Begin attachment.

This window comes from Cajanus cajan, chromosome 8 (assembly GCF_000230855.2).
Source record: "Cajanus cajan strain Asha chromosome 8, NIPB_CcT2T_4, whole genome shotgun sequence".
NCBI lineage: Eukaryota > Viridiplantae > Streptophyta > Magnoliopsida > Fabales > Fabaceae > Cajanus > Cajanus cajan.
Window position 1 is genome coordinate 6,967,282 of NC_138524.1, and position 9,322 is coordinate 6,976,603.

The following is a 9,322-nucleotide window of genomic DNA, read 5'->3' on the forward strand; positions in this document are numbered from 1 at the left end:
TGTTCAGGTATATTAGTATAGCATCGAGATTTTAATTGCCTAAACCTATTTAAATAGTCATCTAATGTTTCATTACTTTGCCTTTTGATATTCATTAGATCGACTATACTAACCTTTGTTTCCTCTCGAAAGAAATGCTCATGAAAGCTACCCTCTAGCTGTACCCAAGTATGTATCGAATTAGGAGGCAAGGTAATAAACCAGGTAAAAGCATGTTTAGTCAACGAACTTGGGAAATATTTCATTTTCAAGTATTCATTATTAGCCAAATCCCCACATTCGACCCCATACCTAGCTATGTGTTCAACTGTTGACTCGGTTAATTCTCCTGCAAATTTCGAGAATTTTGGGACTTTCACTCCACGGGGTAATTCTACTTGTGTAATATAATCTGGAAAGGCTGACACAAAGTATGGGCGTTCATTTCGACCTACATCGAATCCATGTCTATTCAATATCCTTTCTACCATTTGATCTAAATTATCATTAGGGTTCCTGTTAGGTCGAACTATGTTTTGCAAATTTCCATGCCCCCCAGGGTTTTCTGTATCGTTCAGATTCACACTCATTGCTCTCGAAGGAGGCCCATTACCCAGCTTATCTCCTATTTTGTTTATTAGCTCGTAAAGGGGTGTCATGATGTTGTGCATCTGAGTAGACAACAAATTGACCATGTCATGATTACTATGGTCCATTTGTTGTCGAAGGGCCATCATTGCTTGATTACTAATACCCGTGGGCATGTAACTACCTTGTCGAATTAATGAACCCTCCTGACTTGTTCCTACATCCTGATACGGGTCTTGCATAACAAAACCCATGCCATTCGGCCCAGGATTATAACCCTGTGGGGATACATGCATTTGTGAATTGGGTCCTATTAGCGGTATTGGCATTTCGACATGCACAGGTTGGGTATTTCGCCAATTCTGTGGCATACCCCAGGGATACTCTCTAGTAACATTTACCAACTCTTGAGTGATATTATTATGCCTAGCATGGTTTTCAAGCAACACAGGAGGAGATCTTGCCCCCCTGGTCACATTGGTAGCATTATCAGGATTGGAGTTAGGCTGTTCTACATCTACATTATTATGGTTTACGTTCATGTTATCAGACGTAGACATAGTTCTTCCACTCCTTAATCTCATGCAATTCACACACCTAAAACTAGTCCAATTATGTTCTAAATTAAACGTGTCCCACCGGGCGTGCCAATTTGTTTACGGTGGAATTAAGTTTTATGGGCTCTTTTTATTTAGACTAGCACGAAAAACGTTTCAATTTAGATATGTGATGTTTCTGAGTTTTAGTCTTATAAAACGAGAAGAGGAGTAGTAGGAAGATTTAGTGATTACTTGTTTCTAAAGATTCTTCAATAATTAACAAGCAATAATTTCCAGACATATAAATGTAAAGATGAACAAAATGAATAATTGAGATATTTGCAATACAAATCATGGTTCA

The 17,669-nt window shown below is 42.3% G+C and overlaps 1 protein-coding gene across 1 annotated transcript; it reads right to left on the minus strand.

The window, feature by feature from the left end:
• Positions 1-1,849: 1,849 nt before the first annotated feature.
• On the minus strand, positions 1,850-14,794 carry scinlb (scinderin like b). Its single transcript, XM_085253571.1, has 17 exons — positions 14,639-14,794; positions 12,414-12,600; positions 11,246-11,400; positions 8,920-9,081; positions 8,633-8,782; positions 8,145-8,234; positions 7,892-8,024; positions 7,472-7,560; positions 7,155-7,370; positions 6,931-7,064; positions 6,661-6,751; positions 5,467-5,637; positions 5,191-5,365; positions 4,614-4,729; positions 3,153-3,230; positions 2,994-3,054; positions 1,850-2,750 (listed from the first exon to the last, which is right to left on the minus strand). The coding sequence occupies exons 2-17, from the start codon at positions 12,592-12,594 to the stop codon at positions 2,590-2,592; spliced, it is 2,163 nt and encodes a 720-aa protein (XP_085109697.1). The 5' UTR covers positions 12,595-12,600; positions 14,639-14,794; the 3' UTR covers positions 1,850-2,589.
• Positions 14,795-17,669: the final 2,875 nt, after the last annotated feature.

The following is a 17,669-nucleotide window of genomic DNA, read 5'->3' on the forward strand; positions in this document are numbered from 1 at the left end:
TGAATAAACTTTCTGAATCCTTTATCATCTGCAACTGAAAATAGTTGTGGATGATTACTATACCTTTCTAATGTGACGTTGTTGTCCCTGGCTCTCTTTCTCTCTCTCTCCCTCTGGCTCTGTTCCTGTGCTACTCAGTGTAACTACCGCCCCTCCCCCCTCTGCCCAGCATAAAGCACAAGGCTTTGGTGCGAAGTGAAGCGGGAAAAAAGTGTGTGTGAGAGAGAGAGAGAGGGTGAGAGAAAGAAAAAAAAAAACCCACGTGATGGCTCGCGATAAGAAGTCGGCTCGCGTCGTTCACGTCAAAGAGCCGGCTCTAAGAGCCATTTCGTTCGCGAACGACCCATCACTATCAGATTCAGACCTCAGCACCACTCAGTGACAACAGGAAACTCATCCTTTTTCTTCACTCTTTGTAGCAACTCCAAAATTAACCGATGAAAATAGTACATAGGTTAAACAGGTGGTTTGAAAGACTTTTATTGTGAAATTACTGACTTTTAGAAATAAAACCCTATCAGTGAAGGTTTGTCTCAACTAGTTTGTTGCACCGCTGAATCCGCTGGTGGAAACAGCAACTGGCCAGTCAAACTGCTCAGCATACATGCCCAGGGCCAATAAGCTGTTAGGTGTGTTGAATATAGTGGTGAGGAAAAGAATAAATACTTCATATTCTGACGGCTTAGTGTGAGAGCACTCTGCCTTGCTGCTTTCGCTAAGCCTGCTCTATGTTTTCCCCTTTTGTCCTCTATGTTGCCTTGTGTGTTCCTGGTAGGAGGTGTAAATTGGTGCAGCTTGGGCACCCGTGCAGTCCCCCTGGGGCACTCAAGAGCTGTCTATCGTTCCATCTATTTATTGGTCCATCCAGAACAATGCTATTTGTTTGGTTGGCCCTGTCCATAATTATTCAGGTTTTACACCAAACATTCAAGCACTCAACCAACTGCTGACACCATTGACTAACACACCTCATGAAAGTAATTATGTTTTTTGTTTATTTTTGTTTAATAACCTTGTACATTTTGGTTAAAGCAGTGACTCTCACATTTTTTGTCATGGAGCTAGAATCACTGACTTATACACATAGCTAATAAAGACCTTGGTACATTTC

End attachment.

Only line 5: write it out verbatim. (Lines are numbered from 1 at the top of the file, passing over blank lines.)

The following is a 9,322-nucleotide window of genomic DNA, read 5'->3' on the forward strand; positions in this document are numbered from 1 at the left end: